4. The (original) Star Wars Trilogy SWtrilogyThis one I know I’m not alone on, though I’m much, much less rabid about it than many fans. We did get the option of getting the original release trilogy on DVD after all, even if it wasn’t animorphic, so I don’t feel like Lucas was trying to screw fans as much as a lot of people. I’m not a fan of everything that was done in the Special Editions. The Sarlaac Pit in particular just felt like the wrong way to go. But I also feel like there were a lot of things that I would consider improvements. Like almost everything that was done in Empire. Still, having the original films, warts and all, makes for a fascinating historical record of what made people fall in love with these movies in the first place and it would be great to have them in the best format available. Lucas has claimed they no longer exist in those forms, but that’s undoubtably hyperbole. Good prints certainly are out there. Hell, the Library of Congress has at least one of Star Wars and one of Empire since they were both selected for preservation under the National Film Registry. Now that Disney is in charge of the materials, I have a surprising amount of optimism that they will partner with Fox to release them. Maybe it won’t be right away. They are concentrating on creating new content after all. But there’s too much money to be made from them to not see it through. If the Batman TV show rights can finally be hammered out, this definitely can.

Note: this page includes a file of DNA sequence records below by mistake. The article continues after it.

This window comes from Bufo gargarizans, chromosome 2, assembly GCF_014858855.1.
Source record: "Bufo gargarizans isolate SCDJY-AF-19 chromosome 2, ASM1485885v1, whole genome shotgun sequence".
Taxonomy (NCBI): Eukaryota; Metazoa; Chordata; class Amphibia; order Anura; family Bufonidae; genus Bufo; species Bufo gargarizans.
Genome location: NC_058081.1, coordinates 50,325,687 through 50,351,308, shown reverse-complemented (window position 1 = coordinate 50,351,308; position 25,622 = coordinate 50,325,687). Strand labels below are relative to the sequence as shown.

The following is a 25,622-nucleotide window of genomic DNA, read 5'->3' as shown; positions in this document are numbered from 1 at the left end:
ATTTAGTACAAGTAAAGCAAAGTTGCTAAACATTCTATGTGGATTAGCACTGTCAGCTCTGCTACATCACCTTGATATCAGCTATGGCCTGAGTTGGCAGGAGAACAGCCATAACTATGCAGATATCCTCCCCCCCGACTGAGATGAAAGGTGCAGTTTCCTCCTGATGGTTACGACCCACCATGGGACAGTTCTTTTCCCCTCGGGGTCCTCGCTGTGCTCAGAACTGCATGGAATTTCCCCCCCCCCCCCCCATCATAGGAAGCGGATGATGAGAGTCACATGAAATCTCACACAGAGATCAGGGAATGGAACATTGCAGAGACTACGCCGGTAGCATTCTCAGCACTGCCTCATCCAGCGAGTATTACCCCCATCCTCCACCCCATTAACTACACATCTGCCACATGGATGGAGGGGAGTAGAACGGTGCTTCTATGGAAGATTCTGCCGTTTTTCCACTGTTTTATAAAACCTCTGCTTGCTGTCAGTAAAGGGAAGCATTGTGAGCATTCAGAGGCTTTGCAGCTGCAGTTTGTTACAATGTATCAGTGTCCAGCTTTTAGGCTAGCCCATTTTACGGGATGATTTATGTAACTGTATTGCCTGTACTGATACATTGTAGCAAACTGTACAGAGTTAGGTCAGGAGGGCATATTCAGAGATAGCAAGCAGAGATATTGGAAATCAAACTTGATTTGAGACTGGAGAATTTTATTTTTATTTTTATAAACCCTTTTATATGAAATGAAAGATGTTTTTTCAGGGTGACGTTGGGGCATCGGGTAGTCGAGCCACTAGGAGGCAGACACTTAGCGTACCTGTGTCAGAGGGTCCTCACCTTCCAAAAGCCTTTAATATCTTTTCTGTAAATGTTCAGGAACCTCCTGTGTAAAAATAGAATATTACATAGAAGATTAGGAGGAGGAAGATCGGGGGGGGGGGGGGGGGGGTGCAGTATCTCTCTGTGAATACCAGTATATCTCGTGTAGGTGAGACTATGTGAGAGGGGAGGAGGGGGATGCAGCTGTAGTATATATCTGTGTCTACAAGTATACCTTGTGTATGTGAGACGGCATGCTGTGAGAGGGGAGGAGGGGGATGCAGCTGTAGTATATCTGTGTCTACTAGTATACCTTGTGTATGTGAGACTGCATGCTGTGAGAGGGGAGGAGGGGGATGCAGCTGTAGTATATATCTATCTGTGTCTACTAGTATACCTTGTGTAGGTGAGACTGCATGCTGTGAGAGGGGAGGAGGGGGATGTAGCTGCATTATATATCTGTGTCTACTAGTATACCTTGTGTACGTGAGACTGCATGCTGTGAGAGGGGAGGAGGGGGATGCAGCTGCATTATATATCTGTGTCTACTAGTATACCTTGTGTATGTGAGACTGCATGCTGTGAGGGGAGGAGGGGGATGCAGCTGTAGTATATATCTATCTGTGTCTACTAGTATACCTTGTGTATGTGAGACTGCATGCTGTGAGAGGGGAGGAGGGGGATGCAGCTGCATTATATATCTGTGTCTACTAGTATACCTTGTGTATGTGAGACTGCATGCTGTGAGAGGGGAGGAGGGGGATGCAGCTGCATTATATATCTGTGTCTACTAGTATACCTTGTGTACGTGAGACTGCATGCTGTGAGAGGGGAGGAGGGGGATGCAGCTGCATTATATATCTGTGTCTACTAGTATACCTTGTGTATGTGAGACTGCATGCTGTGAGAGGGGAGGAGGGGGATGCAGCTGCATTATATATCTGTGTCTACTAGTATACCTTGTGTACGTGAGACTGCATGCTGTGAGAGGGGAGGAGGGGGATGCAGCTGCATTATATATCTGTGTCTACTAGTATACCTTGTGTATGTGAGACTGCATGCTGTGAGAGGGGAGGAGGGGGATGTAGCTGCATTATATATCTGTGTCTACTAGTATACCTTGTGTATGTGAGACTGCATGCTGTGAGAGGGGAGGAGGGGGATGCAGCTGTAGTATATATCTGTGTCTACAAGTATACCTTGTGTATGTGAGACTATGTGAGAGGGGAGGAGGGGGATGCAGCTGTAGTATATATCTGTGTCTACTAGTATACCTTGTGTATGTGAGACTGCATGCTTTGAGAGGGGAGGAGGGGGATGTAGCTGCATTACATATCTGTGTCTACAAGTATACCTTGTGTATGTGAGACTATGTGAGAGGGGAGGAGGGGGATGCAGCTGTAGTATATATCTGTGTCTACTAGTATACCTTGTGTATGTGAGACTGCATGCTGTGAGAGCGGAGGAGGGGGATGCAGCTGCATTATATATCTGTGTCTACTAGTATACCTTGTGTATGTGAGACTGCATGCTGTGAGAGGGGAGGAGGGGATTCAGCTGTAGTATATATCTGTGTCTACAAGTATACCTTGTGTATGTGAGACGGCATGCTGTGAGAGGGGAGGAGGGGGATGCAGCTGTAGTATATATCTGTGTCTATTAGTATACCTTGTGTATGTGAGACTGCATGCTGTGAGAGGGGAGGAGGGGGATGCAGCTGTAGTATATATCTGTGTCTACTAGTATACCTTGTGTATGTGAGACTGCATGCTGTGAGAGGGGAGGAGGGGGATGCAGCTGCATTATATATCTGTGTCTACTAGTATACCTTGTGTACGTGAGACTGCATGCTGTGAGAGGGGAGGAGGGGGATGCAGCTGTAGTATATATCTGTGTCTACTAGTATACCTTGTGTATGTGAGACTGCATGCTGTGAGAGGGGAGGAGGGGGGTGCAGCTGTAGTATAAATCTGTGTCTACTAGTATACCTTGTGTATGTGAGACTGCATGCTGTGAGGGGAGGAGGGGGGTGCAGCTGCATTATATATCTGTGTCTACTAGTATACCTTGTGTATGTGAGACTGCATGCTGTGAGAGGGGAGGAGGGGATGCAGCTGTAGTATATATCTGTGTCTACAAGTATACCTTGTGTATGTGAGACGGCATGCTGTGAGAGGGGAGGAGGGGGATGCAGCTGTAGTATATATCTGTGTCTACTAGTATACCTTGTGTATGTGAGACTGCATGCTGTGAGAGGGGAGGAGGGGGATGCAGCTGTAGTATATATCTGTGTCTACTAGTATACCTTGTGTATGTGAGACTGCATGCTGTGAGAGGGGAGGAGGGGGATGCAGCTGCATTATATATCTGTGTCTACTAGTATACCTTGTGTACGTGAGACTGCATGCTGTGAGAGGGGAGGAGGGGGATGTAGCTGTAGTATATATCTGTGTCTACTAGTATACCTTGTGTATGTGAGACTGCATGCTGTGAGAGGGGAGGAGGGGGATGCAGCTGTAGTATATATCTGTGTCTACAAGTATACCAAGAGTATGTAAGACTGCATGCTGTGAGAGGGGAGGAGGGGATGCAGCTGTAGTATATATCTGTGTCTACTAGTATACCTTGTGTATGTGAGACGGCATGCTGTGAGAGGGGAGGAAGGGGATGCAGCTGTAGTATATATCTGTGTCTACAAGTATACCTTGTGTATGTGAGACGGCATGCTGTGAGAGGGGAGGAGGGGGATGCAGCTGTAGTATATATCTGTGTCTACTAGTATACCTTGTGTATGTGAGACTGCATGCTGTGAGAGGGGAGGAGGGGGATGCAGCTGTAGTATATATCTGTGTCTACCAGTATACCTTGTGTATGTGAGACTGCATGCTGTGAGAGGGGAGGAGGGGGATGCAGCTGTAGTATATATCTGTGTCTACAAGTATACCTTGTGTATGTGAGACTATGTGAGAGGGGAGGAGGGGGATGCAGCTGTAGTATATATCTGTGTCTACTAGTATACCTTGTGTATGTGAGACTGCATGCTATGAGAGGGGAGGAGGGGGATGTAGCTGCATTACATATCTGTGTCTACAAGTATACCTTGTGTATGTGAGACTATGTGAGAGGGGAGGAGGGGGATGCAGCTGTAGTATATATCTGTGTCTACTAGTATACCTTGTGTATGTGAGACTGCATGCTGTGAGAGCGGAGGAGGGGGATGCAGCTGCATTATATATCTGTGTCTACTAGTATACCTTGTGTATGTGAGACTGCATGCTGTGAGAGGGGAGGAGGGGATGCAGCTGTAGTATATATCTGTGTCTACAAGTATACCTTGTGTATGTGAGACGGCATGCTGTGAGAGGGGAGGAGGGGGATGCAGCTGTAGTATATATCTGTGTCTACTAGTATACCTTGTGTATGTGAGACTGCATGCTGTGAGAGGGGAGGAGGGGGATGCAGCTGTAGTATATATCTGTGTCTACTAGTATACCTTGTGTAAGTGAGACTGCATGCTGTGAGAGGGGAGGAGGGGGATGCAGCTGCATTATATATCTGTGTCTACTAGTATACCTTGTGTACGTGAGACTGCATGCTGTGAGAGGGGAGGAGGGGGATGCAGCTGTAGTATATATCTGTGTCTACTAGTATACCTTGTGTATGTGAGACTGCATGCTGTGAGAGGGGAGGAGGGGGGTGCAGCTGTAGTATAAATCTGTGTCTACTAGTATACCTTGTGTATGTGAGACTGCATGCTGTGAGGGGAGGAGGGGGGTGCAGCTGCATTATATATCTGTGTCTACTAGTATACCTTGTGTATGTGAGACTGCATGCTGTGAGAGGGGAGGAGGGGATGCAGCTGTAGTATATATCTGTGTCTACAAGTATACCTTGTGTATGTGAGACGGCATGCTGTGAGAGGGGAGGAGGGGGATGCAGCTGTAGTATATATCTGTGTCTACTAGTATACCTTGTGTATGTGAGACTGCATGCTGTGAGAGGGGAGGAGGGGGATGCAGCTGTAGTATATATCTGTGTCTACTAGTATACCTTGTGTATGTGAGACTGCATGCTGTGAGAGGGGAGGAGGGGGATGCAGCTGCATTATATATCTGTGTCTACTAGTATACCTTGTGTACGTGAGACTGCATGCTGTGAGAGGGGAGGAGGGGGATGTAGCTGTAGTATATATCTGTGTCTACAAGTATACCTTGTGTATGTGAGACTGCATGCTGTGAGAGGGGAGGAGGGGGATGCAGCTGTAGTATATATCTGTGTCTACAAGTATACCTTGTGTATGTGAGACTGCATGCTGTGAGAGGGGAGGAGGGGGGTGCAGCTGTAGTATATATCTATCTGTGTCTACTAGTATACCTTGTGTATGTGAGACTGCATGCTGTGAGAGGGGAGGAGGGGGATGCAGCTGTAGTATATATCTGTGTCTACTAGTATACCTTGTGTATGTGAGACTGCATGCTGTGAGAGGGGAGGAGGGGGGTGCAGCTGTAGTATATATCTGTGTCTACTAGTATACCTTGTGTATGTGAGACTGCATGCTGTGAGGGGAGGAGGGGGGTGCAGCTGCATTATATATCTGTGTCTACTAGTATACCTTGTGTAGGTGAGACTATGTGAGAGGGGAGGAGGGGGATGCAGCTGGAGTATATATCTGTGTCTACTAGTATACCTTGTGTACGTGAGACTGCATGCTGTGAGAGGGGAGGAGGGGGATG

3. Fiend without a Face fiend lobby
One of my favorite old horror films, I want to see this atmospheric Cold War creature feature in hi def. Especially from Criterion, since they put out a great DVD of it. It would make a great companion piece to the fantastic Blob release they did. I love the brain monsters with their spinal chord tails and slug-like eye stalks. I love the creepy stop motion they use for them when we finally see them in the end. I love the jelly-like blood that comes out of them when they get shot. And I love the nonsensical but awesome origin for them. Blu is mostly known for producing fantastic color images, but I honestly feel it sometimes is even more impressive when it’s used for a great black and white transfer that makes the shadows inky and the whites pop. I long to see many, many classic monster/horror/sci-fi films on blu. I also would enjoy seeing Cat People, Them, War of the Worlds, The Thing From Another World… the list goes on. Fiend could be seen as a placeholder for them. But it is near the top of the heap for me and hopefully because of its association with Criterion it’ll see release someday.